Elon Musk is the second richest person in the world as of Sunday, with a net worth of $171 billion compared to Moët Hennessy Louis Vuitton founder and CEO Bernard Arnault, who is worth $195 billion.
Musk’s net worth puts him in the position to buy almost anything imaginable. Perhaps that’s why the sky isn’t even the limit when the multi-billionaire dreams of the future. Afterall, the Tesla CEO has predicted humans could colonize Mars, an uninhabitable planet, by as early as 2029.
With the deadline to file taxes quickly approaching on April 18, some may be wondering what Musk would have to pay if he were to liquidate his assets and head out on a spending spree.
With the new Twitter CEO being placed in the highest tax bracket, Musk could owe the government approximately 20% of his worth in long-term capital gains if he were to liquidate the stock he owns, especially considering that most of his wealth comes from owning shares of Tesla. That means Musk’s net worth would immediately drop from about $171 billion to $137 billion.
The difference between one million and one billion is massive. One billion is 1,000 times more than one million, but if that doesn’t offer perspective, maybe the following comparisons will shed light on how rich Musk really is.
If someone were to make $1 million per year, they would earn about $480.77 per hour. If a person were to bring in $1 billion per year, however, their hourly rate would increase to $480,769.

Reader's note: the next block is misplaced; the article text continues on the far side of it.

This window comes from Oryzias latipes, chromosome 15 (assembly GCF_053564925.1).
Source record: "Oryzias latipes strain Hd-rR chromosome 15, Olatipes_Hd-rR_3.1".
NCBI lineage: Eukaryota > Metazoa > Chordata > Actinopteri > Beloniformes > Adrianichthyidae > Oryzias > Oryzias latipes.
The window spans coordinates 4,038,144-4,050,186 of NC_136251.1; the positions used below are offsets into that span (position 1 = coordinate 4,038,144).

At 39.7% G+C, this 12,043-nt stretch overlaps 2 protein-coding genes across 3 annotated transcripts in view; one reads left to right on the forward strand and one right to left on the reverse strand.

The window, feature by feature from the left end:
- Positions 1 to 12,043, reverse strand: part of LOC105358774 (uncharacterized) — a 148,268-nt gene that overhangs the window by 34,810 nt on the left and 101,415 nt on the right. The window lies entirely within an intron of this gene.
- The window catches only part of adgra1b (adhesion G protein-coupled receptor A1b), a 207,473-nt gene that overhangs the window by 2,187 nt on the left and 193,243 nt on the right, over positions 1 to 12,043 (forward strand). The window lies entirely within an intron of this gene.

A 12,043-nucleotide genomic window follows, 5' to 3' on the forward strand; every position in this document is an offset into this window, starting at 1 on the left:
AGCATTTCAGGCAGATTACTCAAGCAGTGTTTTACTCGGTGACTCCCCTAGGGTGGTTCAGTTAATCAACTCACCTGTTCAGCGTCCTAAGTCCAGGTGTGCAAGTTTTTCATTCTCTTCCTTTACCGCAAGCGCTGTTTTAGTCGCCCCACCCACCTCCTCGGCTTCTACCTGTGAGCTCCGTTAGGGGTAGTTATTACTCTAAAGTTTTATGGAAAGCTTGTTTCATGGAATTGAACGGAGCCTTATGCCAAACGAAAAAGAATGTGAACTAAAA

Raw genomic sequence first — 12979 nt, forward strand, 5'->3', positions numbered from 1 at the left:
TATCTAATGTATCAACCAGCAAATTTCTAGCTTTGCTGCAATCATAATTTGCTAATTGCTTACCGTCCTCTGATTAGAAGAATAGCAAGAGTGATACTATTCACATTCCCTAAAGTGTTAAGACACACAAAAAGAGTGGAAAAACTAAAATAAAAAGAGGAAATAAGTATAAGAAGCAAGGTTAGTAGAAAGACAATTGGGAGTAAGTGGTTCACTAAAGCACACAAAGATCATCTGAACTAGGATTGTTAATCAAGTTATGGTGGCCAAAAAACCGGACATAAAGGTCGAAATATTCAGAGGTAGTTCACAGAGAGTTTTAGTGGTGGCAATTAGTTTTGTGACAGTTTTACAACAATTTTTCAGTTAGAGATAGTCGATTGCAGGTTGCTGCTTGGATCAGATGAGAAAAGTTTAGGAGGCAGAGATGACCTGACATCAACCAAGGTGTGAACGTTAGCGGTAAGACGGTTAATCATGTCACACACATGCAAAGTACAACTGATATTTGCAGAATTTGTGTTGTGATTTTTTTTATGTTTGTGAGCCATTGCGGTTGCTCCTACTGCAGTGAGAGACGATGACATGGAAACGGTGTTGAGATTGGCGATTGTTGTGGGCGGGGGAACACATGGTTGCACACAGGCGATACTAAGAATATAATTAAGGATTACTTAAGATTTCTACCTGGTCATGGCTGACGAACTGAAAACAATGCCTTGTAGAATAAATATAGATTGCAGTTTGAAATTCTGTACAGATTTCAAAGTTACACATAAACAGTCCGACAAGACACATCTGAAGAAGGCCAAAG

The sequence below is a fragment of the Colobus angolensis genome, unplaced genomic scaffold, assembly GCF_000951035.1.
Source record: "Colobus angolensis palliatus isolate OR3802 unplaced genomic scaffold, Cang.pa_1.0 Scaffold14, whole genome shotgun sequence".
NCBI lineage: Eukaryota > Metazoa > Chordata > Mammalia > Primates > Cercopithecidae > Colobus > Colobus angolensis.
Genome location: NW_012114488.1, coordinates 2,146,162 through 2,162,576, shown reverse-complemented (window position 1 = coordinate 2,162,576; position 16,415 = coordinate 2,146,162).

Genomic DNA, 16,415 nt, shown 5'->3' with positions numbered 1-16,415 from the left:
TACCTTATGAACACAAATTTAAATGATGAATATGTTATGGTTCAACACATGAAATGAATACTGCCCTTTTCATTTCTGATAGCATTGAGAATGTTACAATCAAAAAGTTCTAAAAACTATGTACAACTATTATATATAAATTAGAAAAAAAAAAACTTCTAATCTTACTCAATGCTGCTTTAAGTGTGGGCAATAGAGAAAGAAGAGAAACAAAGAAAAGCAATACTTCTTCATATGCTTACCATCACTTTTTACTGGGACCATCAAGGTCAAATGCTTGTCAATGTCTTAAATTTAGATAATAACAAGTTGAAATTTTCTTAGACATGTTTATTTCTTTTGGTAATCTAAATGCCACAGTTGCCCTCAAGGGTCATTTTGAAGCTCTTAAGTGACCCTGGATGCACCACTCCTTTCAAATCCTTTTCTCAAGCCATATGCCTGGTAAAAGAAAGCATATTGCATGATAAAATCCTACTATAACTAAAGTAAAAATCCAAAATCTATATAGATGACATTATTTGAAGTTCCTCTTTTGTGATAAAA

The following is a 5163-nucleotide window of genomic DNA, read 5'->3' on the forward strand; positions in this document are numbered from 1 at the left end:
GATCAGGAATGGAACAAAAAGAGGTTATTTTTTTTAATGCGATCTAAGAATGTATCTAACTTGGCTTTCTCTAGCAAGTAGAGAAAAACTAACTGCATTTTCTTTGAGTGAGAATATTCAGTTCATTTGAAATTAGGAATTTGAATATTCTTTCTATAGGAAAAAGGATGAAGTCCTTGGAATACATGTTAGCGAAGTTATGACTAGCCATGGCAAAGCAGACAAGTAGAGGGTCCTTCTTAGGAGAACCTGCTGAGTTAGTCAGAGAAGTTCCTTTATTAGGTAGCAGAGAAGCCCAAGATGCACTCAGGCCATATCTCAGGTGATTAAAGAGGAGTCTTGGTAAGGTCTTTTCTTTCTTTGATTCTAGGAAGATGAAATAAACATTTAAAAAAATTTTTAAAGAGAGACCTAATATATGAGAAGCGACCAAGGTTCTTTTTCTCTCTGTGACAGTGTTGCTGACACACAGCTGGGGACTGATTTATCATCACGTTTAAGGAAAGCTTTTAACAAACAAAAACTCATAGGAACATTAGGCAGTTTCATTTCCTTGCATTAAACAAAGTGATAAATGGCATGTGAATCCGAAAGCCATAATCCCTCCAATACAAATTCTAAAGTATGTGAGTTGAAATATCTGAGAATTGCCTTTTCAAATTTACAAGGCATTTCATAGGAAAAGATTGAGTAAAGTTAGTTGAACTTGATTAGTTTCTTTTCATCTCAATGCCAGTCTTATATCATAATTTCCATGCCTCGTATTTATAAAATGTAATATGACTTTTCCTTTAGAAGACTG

For further perspective, using time as an analogy, one million seconds equates to about 11.5 days, while one billion seconds equates to about 31.7 years.
A brand-new Boeing 747-8 jet is valued at $418.4 million. With 137 billion, Musk could purchase 328 of these airplanes.
Musk currently flies in a Gulfstream G650ER that is worth $70 million.
He previously owned 5 houses in the Los Angeles neighborhood of Bel-Air.
Despite Tesla slashing prices of its vehicles recently, a Model Y variant still goes for about $50,000. The billionaire could buy 2.74 million of the vehicles.
Leonardo da Vinci’s “Salvator Mundi” sold for $450 million in 2017, according to Tuko. Although only one exists, Musk could buy about 304,500 paintings valued at that same amount with his fortune.
Although Musk couldn’t afford to buy all the top 50 most valuable pro sports teams in the world, which were valued at a combined 222.7 billion as of 2022, according to One37, he could buy the equivalent of about 17 teams valued at $8 billion — roughly the value of the Mark Cuban-owned Dallas Mavericks.
Produced in association with Benzinga
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